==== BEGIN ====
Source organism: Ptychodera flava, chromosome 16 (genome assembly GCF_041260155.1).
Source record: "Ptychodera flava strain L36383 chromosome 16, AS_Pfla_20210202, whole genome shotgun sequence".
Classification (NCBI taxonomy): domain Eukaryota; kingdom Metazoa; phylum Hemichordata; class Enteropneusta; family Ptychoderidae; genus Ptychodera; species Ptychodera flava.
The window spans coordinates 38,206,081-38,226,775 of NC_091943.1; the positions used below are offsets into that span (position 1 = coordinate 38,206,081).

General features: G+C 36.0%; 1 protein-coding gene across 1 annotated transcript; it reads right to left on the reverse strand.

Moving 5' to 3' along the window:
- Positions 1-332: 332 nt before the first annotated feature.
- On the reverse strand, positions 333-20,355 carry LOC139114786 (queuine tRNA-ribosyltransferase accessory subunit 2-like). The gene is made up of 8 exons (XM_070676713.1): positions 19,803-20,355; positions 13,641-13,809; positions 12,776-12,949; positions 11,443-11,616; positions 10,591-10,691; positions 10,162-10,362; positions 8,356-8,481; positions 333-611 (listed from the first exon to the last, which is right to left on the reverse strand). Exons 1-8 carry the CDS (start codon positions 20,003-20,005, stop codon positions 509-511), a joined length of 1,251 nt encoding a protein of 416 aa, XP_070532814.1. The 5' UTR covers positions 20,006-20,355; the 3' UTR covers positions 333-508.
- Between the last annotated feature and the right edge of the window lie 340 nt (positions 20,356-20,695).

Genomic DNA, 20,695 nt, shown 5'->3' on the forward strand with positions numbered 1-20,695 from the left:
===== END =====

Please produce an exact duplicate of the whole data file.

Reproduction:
Source organism: Ptychodera flava, chromosome 16 (genome assembly GCF_041260155.1).
Source record: "Ptychodera flava strain L36383 chromosome 16, AS_Pfla_20210202, whole genome shotgun sequence".
Classification (NCBI taxonomy): domain Eukaryota; kingdom Metazoa; phylum Hemichordata; class Enteropneusta; family Ptychoderidae; genus Ptychodera; species Ptychodera flava.
The window spans coordinates 38,206,081-38,226,775 of NC_091943.1; the positions used below are offsets into that span (position 1 = coordinate 38,206,081).

General features: G+C 36.0%; 1 protein-coding gene across 1 annotated transcript; it reads right to left on the reverse strand.

Moving 5' to 3' along the window:
- Positions 1-332: 332 nt before the first annotated feature.
- On the reverse strand, positions 333-20,355 carry LOC139114786 (queuine tRNA-ribosyltransferase accessory subunit 2-like). The gene is made up of 8 exons (XM_070676713.1): positions 19,803-20,355; positions 13,641-13,809; positions 12,776-12,949; positions 11,443-11,616; positions 10,591-10,691; positions 10,162-10,362; positions 8,356-8,481; positions 333-611 (listed from the first exon to the last, which is right to left on the reverse strand). Exons 1-8 carry the CDS (start codon positions 20,003-20,005, stop codon positions 509-511), a joined length of 1,251 nt encoding a protein of 416 aa, XP_070532814.1. The 5' UTR covers positions 20,006-20,355; the 3' UTR covers positions 333-508.
- Between the last annotated feature and the right edge of the window lie 340 nt (positions 20,356-20,695).

Genomic DNA, 20,695 nt, shown 5'->3' on the forward strand with positions numbered 1-20,695 from the left: